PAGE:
Conduct near nests

Conduct near nests

The following was recently posted on the Oriental Birding Forum. I copy it here not with any ulterior motive, or, like the author, with any objective of criticising bird photographers. Like him, I am very appreciative of the value of good photographs. However, I thought it might be of interest. I found the data on breeding success of forest birds particularly interesting.

It also reminds us that, while as humans we may feel a certain distance is acceptable and doesn't cause disturbance, this may not be the opinion of the bird, especially a breeding bird. It's not just a question of whether the bird still visits the nest with food for young, but whether it does so at the same frequency. Reduced feeding of young will impact breeding success.

"I have been following with interest the various messages, and the soul-searching among birders about what techniques, devices, etc., should or should not be permissible.

Undoubtedly, there are occasions when birds are disturbed by (e.g.) tape playback and there is always a danger that repeated use of playback by increasing number of birders on well-known forest trails could disrupt behaviour of birds in those territories that abut trails. Like most of us, I have myself used tapes to bring in birds, both for my own benefit and for the benefit of those I was attempting to show particular birds to. But I use them sparingly. Also, in the case of rare or sensitive species (e.g., Gurney's Pittas in Krabi) there is a voluntary moratorium on tape use which all the reputable bird guides observe.

I see no reason why laser pointers should not be used when birding with others, provided they are used carefully, sparingly, and are not shone on the bird itself. Judicious use of a laser pointer can be a massive aid when attempting to get someone else on to a bird. They don't always help, though. I have, on at least one occasion, inadvertently flushed a bird by use of a laser pointer. On another occasion, a Brown-throated Treecreeper that I had pointed out by shining a green laser on a large mossy trunk, just below the bird, dived down the trunk in pursuit of the bright green dot, presumably thinking it was an insect.

But surely, as has been pointed out by other correspondents, as long as we use common sense, there is no need to agonize unduly over the reasonable use of such aids?

I would argue that bird photographers (and in particular, nest-photographers) cause much more disturbance to birds than bird watchers. There are a large and increasing number of bird photographers in Thailand, and when a nest of a sought-after species is "on the go" there can be a constant stream of photographers of varying levels of expertise jostling for positions around the nest from dawn to dusk. This undoubtedly causes incubating birds to be off the nest more than they would be normally, rendering nests more susceptible to desertion or predation. Even when the chicks have hatched, bird photographers in search of that perfect shot may prevent adults from delivering food to nestlings as often as they would otherwise do.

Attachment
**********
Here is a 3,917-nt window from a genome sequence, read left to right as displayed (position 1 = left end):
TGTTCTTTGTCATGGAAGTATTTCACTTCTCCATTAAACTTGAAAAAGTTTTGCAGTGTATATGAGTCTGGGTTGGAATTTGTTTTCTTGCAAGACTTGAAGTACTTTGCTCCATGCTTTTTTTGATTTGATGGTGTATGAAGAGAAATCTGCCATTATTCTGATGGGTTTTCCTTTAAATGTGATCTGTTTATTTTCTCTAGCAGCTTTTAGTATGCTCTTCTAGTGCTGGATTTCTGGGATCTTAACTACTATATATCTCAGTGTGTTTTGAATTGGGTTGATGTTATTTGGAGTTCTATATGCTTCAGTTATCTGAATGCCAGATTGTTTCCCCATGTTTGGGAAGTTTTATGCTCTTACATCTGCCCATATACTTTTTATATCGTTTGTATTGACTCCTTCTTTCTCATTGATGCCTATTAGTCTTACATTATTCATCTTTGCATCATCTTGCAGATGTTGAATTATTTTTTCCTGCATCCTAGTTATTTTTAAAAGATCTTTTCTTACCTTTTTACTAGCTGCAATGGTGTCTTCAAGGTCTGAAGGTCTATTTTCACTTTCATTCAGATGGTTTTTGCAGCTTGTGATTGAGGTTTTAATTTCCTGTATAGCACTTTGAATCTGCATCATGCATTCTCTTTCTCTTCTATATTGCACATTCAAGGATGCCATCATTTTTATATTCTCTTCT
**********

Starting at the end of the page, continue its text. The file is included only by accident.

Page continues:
In general, bird photographers can be a lot less preoccupied with the welfare of the bird than bird watchers: they may know a lot about lighting, F stops and depth of field, but they usually understand a whole lot less about basic bird biology.

In Thailand, and particularly in Thai national parks, bird photography has some insidious knock-on effects. Locating bird nests, and divulging news of their whereabouts to bird photographers in exchange for payment, is becoming an important (illegal and undeclared) source of income for the underpaid park staff. The very people who are paid to supposedly protect nature are inadvertently damaging it.

Much of the information I relate here has been confirmed to me by the more conscientious and skilled Thai bird photographers, who are themselves concerned about the bad behaviour of their peers. One of them has told me that he estimates that 95% of all nests that are visited by bird photographers in Thailand fail. This compares with an already high average "background" failure rate of c. 70-80% for most smaller birds in the tropics, where most nests (even ostensibly undisturbed nests) are predated (based on data collected by researchers in Khao Yai National Park).

I would never openly and directly criticize bird photographers in general, especially as I recognise that photographers perform an important service, particularly in documenting records of rarer, controversial or difficult-to-identify species, and in general recording plumage and structural features (and variability in the same) from which we all learn. But, nonetheless, it would be really good to see bird photographers engaging in a similar soul-searching to that carried out by birders here on OB as to how they should promote adherence among their number to a code of conduct aimed at minimizing disturbance."


[ Last edited by cgeoff at 26/02/2010 08:36 ]